“Just” Good Presentation
If I had to find something to complain about with Hunter x Hunter, it would be that the animation, while almost always good, is only excellent when it absolutely needs to be, usually being big fights that have been built up to for several episodes. However, it should be applauded that this level of quality was maintained at all, considering that Hunter x Hunter ran for nearly three years straight, and only put out two recap episodes in that time, both during the first year, and contrary to what you’d expect from such a long-running series, it actually seemed to look better the further along it went. Whether that implies that the production team got a firmer handle on their schedule as time went on or that Madhouse simply started pumping more money into the project, I really can’t say, but it was certainly a welcome surprise as I got to the later episodes.
Weak Start, Strange Follow-Through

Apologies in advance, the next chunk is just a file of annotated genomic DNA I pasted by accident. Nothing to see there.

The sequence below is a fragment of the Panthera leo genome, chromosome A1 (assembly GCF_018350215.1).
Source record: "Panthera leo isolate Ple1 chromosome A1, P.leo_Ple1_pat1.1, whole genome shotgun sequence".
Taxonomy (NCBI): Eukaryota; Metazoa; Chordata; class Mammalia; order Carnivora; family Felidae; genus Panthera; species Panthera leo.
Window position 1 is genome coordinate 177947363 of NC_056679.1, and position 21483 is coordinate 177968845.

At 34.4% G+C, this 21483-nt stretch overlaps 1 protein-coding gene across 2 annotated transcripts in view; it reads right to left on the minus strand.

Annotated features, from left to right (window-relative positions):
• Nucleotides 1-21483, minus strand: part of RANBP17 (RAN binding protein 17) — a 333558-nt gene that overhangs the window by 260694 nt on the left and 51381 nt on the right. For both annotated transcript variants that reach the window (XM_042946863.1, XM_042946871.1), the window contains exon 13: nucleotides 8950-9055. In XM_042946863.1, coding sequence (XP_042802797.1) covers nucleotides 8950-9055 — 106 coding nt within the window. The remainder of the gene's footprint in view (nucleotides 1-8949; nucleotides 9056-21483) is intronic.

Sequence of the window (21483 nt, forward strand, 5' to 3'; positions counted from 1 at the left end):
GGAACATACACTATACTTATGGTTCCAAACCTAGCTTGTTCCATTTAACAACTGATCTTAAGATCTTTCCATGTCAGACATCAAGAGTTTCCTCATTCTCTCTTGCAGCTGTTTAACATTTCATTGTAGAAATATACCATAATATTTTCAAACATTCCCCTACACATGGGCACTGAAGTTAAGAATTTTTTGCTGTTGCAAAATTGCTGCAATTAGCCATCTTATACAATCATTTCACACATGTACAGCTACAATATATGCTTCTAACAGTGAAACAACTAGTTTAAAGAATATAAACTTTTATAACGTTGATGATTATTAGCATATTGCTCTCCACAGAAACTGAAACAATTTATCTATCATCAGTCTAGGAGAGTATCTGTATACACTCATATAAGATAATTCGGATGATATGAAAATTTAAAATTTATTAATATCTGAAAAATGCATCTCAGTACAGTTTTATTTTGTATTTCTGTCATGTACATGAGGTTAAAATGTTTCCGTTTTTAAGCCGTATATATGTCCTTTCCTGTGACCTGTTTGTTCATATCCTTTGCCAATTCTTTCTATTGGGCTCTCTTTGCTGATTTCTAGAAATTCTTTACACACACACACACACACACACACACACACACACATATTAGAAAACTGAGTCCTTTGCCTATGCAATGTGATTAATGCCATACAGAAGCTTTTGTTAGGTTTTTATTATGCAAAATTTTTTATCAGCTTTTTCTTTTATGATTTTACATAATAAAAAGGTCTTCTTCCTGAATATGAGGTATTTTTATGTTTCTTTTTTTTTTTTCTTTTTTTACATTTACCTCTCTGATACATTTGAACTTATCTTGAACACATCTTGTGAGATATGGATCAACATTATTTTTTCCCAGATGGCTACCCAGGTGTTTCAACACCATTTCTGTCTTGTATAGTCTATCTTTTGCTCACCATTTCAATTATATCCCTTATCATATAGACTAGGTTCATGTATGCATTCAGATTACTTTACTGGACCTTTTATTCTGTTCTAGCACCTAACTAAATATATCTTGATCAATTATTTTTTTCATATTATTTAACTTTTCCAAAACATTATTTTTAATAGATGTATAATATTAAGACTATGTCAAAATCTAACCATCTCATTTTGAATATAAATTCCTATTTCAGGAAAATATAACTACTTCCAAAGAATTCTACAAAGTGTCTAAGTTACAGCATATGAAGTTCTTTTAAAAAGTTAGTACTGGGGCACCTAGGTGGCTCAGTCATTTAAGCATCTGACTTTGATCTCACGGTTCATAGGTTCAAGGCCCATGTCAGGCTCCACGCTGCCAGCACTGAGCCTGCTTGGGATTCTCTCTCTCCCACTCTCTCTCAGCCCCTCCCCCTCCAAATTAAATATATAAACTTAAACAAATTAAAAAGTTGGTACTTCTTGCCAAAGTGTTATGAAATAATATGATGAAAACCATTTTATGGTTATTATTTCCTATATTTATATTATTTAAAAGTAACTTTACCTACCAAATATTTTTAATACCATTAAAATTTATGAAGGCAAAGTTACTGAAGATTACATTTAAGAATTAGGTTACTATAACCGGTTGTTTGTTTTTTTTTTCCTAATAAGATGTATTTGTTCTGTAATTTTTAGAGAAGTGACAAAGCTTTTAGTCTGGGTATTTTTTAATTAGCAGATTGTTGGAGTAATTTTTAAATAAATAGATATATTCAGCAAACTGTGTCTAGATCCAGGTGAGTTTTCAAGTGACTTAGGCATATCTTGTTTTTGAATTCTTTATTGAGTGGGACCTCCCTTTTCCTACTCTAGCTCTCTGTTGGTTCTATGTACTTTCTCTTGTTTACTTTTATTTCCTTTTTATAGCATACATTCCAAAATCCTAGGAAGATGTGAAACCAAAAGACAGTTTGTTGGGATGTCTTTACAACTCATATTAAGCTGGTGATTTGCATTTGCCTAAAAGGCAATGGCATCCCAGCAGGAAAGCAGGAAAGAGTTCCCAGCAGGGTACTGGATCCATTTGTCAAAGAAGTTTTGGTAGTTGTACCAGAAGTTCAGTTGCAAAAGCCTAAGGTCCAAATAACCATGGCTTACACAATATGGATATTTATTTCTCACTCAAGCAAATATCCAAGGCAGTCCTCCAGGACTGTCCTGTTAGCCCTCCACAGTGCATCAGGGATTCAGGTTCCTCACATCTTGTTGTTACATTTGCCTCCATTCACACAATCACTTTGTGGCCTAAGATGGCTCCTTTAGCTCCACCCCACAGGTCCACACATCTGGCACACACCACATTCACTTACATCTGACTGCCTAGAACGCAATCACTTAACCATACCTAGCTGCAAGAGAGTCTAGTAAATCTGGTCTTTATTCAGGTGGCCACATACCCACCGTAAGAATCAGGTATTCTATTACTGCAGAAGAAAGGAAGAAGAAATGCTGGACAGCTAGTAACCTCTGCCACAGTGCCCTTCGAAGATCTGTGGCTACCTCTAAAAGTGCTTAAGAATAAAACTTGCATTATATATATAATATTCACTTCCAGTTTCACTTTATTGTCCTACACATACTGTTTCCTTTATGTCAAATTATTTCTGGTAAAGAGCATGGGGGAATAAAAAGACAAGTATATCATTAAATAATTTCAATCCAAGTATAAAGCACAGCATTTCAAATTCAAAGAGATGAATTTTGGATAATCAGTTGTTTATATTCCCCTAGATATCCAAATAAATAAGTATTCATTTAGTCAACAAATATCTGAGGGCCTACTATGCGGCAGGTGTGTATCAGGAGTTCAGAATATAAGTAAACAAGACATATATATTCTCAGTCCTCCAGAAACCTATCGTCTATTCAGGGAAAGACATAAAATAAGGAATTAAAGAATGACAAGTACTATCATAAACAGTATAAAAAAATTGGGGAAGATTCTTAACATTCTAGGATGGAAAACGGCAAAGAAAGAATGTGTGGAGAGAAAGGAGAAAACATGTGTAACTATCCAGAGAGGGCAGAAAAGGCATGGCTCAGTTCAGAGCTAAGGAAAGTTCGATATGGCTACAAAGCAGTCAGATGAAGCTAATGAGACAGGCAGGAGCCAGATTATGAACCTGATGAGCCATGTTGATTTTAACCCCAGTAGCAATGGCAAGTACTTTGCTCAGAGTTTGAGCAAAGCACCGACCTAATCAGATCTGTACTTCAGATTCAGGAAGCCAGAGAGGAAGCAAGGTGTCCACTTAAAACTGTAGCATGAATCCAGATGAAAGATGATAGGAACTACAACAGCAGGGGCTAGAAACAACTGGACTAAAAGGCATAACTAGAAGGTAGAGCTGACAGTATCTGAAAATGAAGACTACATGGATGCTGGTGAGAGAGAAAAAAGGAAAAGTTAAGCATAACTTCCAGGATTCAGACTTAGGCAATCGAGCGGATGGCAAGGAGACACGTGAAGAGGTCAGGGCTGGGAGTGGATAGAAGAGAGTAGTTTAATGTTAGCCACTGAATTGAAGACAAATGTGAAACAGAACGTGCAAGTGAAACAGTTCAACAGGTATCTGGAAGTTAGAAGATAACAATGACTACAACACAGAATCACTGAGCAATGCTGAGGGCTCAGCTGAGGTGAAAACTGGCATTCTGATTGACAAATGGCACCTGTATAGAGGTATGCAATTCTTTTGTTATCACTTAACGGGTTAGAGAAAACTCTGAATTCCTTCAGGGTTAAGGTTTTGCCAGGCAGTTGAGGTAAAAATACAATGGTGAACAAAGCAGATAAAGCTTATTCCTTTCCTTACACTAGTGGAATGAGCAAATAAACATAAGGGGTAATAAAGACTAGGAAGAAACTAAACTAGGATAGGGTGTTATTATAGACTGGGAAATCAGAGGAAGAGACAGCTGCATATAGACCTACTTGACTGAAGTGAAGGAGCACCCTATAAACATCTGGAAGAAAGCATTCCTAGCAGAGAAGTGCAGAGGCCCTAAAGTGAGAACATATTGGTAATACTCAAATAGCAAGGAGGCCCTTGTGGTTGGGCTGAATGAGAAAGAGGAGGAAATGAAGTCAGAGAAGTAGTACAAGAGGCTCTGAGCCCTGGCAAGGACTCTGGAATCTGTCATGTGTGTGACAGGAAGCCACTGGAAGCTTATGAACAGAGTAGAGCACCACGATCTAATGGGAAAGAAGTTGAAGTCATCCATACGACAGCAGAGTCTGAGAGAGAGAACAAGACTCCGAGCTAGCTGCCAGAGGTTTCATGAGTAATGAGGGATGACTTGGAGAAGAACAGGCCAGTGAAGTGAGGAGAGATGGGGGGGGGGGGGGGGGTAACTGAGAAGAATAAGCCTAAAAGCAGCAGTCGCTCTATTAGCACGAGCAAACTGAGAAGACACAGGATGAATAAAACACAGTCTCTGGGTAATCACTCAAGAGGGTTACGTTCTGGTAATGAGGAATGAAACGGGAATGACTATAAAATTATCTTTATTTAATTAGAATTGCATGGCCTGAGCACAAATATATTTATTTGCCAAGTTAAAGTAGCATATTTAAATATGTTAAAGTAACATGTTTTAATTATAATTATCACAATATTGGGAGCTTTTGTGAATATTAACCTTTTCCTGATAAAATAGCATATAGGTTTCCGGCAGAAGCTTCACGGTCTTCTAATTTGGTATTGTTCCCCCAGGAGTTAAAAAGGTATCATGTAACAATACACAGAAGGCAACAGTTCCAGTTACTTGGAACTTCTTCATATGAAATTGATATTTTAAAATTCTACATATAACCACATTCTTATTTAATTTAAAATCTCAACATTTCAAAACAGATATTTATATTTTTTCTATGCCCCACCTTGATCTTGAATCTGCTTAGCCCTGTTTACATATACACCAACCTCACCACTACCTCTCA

Later episodes, which many (including myself), would tell you, are the best in the series. That’s not to say that the early arcs (the Hunter Exam, Heavens Arena, etc.) it’s not to say that those are bad, but they pale in comparison to what comes later, partially because fights tend to be a lot of bluster, but little actual challenge early in the show, with one side or the other usually reigning supreme immediately. That’s not to say the strategic elements are entirely absent, because they very much are not, but that aspect of the show only really shines once some setting and world details have been nailed down, around the mid-30s of the episode count. Now that said, if (like me) you think even the early arcs are at least good and enjoyable, if not amazing, then you’re in for a hell of a time by the end, or even by the midpoint.